Maybe its an encouraging sign that fans and players alike are frustrated and approaching the panic threshold- with a 2-1 shootout loss to Florida last night, Minnesota now has a record of 3-3-3. I don't know if that is completely necessary or warranted- the immediate knee jerk feelings of doom and gloom, which seems like NFL-style analysis has boiled over into longer sample sized sports leagues- but there is a stark contrast between the two camps of Wild fans these days.
There are those who point to things like how Minnesota is playing, and those who simply point to the end result. Both are right- the respective arguments do have merit. You can point to games against LA or Toronto, and see both sides of the coin. So where do we go from here?
If we take a look at Minnesota's stats page on Extra Skater, you see that Minnesota is doing some good things. They basically dominate shot differential at the various stages of 5-on-5 (plain, tied, and close)- this is huge, because it means they are winning the puck possession game, and winning the puck possession game means in the long run you have a better chance of winning more games than not. The Wild just pile up the shot attempts (which has historically NEVER HAPPENED EVER) and conversely limit the least, which when things aren't going to plan, makes for games like the Maple Leafs debacle.
The team shooting % (4.3) and the on-ice Save% (94.7) against suggest that Minnesota is somewhat unlucky; they are near the bottom of the league shooting wise, and near the top for SV% against. Over the course of the season, things will even out; Minnesota is going to score more goals as long as they continue to dominate shot differential.
Which brings us to this- The Wild are losing games they should win because they are struggling to score goals. Currently -3 in goal differential, they are 5th in their division. Aside from LA, they have yet to prove they can dominate even strength play against the big knockers; not just in their division, but in their conference too. The home record is fine and dandy, but they just finished an abysmal road trip. Its been proven that it becomes increasingly harder to make up ground and climb the standings the later the season goes. Goals win games, and Minnesota simply cannot score (right now)- lines are being juggled, and there is such a cloud filling the team, as everyone's begun to squeeze their sticks. The issue of the inability to score has become so frontal that it hides that fact that not only that they are taking lazy stick-based infractions at an alarming rate, but then they cannot kill the penalty off. It's almost a vicious circle; they can't score, and they keep giving their opponents chances to tie and/or take the lead, which exacerbates the problem.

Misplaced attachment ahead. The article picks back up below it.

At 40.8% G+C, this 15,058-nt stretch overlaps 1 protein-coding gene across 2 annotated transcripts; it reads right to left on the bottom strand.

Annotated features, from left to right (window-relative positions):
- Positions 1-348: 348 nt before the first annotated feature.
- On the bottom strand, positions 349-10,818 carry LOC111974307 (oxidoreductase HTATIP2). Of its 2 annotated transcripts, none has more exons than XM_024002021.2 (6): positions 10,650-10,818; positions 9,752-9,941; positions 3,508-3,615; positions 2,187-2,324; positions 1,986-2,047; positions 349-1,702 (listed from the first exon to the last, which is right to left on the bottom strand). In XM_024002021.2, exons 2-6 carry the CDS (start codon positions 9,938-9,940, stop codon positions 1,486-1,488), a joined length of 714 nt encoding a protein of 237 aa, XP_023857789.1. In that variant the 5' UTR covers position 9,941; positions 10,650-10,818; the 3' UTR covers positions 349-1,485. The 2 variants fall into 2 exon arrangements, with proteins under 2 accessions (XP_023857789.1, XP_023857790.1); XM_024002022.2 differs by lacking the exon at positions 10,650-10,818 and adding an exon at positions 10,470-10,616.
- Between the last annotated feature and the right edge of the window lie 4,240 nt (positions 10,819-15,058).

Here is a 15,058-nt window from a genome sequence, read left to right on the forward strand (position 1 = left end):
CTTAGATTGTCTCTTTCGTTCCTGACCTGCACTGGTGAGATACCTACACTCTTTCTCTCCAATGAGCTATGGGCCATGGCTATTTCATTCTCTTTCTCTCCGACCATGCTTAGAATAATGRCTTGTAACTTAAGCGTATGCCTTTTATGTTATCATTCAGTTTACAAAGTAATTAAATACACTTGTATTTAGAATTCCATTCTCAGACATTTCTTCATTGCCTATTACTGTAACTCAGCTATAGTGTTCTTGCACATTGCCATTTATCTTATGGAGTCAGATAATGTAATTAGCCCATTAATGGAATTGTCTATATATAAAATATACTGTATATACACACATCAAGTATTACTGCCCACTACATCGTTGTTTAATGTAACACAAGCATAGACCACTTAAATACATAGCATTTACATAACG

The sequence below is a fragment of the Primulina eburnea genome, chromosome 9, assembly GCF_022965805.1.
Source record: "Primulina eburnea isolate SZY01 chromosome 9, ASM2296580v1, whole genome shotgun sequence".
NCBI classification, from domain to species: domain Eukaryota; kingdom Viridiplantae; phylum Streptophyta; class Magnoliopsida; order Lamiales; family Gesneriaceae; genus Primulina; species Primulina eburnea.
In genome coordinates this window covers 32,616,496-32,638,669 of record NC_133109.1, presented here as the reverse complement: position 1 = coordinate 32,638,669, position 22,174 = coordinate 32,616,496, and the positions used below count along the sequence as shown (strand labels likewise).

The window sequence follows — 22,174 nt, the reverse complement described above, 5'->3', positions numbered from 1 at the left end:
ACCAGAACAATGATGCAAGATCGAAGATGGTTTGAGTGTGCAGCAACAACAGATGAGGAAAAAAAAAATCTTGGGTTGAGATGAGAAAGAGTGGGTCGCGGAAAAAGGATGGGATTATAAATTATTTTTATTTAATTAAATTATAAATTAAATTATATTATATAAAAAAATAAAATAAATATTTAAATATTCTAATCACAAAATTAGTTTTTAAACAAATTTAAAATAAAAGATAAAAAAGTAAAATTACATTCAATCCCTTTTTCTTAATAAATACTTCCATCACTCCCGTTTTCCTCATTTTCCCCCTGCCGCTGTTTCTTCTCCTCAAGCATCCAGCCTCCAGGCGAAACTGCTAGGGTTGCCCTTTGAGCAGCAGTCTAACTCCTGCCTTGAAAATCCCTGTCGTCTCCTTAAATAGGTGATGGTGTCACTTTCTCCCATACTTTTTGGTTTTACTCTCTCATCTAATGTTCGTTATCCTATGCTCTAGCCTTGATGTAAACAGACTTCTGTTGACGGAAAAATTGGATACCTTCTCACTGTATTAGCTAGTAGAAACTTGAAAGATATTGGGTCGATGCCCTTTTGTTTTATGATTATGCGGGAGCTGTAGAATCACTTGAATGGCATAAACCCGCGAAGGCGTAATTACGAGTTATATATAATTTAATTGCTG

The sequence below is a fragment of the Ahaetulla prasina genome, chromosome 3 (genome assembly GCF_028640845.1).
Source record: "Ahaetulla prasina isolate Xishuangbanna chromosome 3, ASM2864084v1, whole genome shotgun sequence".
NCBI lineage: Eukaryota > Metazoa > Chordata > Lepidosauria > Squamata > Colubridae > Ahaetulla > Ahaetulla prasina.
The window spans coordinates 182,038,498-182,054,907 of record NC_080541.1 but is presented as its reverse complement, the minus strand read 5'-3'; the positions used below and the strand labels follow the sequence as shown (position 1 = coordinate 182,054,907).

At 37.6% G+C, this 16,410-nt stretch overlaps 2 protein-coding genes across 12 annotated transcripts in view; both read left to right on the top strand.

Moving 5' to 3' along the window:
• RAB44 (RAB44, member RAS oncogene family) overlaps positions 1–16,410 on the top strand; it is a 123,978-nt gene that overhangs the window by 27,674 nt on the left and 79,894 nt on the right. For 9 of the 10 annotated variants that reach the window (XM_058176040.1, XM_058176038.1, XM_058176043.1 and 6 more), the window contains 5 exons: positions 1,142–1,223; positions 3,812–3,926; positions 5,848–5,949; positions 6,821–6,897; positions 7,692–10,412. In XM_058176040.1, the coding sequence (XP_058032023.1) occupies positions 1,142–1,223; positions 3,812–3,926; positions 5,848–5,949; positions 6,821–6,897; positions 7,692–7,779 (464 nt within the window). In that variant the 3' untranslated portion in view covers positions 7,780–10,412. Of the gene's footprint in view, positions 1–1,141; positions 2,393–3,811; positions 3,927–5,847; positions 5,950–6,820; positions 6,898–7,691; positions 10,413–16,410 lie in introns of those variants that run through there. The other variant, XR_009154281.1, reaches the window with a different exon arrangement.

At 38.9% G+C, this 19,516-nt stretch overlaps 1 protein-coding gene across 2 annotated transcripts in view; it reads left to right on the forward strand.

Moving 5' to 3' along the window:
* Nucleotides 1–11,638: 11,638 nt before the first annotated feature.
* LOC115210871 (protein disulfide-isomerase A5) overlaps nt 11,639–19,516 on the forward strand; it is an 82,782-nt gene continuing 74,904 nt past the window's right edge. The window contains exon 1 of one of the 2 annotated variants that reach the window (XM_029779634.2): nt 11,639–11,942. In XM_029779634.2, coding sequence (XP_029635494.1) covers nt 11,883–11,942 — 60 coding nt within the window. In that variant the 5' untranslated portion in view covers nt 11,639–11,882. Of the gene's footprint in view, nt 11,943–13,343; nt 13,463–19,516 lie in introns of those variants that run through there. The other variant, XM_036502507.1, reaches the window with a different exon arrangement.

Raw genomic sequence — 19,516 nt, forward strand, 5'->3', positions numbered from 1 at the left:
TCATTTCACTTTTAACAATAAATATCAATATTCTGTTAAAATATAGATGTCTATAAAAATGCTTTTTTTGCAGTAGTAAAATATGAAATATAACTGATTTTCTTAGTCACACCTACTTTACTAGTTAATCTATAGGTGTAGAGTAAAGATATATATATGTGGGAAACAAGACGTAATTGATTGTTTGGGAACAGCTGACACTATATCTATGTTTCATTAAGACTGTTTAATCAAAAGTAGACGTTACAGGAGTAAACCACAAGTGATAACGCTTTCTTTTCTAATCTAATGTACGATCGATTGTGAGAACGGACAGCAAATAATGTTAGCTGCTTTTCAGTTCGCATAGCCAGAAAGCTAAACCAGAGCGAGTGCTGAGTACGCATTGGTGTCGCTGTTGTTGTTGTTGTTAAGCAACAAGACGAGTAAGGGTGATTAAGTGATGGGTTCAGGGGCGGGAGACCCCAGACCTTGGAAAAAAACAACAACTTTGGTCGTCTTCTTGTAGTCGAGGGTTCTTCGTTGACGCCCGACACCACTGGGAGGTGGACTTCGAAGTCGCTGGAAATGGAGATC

So how do we look at Minnesota after 9 games? Well, it's only 9 games; just a snapshot of the season. Underlying numbers suggest that if Minnesota keeps doing what they are doing (which has to be an important message from the coaching staff, because I think there is a tendency to pass up shots to try and make fancier plays when there is a prolonged goal scoring drought) however if there is an uptick in goal scoring, one must assume that the team goaltending will drop off a little. That said, it is about winning games, and now there are just 73 left; we have all seen the weeping and teeth gnashing that comes from being just a point or two or a win or two out from a playoff spot, whether it was The Wild, The Twins, Wolves, Vikings, whoever.
It isn't just Minnesota in this boat alone; teams like Colorado and San Jose are playing way way over their head, so this isn't just a static situation. Teams will fall off and/or plateau, and conversely some will get on the right side of luck.